I believe very deeply in the power of the American people — and that's why empowerment is the heart of my approach. We need a President who's willing to stand up and take on the special interests. But we also have to give every family the tools and skills to stand up and fight for themselves.

So let's consider the basic choice in this election — and how we can put that philosophy into action.

We have to start with fiscal discipline. As President, I will never — not ever — be profligate with the people's money. I'll balance the budget every year — and put America on the path to completely eliminating our national debt by 2012.

If we use our surpluses wisely, we can afford a series of targeted tax cuts, the kind that let families live out their own values, and take more control over their own lives: tax cuts to buy health care, to pay for child care, to save for college and lifelong learning.

And I would a whole lot rather have targeted tax cuts to help working families than a massive tax cut that helps the wealthy. That kind of policy would drive us right back into deficit and fiscal nightmare.

You and I would have to start all over again -- and Al and I would have to sit down again and write a brand new press release.

What I'm proposing is the next stage of fiscal discipline: not just living within our means, but lifting the burdens left by those who came before.

Then, we need the next generation of investments to empower our people.

Empowerment means that every child, in every school district — urban or suburban, rich or poor — can count on a high-quality public education. We need greater investment, greater accountability, and more public school choice and competition.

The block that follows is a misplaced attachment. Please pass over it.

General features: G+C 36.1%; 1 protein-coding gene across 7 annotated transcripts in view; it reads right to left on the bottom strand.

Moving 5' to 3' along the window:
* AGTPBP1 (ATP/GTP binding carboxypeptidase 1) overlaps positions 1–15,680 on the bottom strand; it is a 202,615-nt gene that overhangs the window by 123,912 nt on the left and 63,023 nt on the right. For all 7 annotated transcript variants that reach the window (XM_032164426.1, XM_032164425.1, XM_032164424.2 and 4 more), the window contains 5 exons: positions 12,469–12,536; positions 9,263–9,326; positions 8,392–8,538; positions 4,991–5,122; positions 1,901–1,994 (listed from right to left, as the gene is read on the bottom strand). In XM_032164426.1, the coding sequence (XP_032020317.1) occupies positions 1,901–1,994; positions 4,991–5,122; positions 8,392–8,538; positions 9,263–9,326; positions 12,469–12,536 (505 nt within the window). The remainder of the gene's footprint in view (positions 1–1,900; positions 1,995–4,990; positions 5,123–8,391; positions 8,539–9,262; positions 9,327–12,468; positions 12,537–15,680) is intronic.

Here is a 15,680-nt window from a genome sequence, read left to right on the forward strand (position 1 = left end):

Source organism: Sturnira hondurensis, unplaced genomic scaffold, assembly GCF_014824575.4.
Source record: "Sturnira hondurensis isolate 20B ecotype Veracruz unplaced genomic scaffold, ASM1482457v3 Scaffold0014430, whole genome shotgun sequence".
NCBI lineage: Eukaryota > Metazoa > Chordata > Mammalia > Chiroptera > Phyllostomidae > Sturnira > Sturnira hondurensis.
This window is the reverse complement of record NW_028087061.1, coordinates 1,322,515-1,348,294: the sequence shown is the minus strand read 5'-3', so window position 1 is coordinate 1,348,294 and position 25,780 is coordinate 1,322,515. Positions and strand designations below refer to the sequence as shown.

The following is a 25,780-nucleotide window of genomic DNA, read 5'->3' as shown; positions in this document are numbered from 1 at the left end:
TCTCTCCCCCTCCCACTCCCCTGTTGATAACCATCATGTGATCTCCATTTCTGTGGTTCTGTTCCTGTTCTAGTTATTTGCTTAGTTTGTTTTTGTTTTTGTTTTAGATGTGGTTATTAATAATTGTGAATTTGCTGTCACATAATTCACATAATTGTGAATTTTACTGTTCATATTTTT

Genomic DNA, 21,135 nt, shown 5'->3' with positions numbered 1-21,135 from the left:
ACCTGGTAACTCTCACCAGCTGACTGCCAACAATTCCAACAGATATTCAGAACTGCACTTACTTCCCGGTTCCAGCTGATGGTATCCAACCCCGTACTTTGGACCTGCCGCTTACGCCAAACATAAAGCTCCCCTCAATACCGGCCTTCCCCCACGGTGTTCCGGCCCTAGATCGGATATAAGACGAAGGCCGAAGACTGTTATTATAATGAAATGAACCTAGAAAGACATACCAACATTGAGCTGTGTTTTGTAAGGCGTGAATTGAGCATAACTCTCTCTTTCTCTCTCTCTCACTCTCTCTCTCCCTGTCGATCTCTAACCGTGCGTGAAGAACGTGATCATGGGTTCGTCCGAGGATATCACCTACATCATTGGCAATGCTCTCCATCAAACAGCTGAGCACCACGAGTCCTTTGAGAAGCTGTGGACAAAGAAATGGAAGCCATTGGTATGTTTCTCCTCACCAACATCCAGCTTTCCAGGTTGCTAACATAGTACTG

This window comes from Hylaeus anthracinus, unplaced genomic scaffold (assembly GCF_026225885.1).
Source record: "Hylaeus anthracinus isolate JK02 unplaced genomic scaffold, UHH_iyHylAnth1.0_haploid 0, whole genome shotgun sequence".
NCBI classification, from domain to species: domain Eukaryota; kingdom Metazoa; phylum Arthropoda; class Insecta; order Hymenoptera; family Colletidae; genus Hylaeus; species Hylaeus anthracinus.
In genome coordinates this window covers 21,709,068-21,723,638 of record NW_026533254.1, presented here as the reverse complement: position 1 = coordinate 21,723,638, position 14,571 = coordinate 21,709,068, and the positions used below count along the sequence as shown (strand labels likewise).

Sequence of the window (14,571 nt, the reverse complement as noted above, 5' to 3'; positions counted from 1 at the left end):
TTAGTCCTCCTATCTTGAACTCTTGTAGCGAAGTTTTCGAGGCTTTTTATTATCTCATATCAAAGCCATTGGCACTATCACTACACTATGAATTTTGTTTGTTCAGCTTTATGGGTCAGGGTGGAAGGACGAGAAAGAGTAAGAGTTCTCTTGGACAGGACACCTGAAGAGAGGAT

In the new economy, we know that opportunity means education. But too many of our people never get the skills they need. I meet business leaders across this country who can't even fill the good new jobs that are opening up. No wonder so many of them are pushing to bring in more skilled workers from abroad, to fill those jobs.

Let's bring new Americans in — but let's give our own people the chance to move up. Right here, right now, let's vow to make our schools the best in the world.

Empowerment means that critical health decisions are made on the basis of the best medicine for you and your family, not the cheapest or quickest procedure.

Right now, life-or-death decisions are made by HMO bureaucrats who have no license to practice medicine — and no right to play God. And that has to change. It's time to take the medical decisions away from the HMO's, the accountants, and the insurance companies, and give them back to the doctors, the nurses, and the health professionals.

Empowerment means that our seniors are not left powerless in their old age, forced to choose between food and prescription medicine. We need to tell the drug companies that it's time to do the right thing. We need a real prescription drug benefit for all seniors under Medicare -- not a pretend plan, that even the insurance industry doesn't think will work.

Empowerment means using the power of free markets — not big bureaucracies or onerous regulations — to free ourselves forever from the dominance of big oil and foreign oil.

I propose a new energy security and environment trust, which will speed the development of cleaner, more fuel-efficient cars and products; modernize aging power systems; and bring people more choice and more competition — from clean cars that get 80 miles per gallon, to targeted tax cuts that help people afford more energy-efficient homes and appliances. We can create a cleaner environment and a stronger economy at the same time.

Empowerment means people have the choice to save and invest for their own retirements -- on top of the unshakeable foundation of Social Security. I've proposed a new retirement savings plan that matches families' contributions, the way large employers do in their pension programs. It lets even struggling families build bigger nest eggs for the future.

My plan is Social Security plus, not Social Security minus. It's the best of both worlds, not the worst of both: you get all the advantages of private investment, but no matter how the market performs, your Social Security will always be there for you.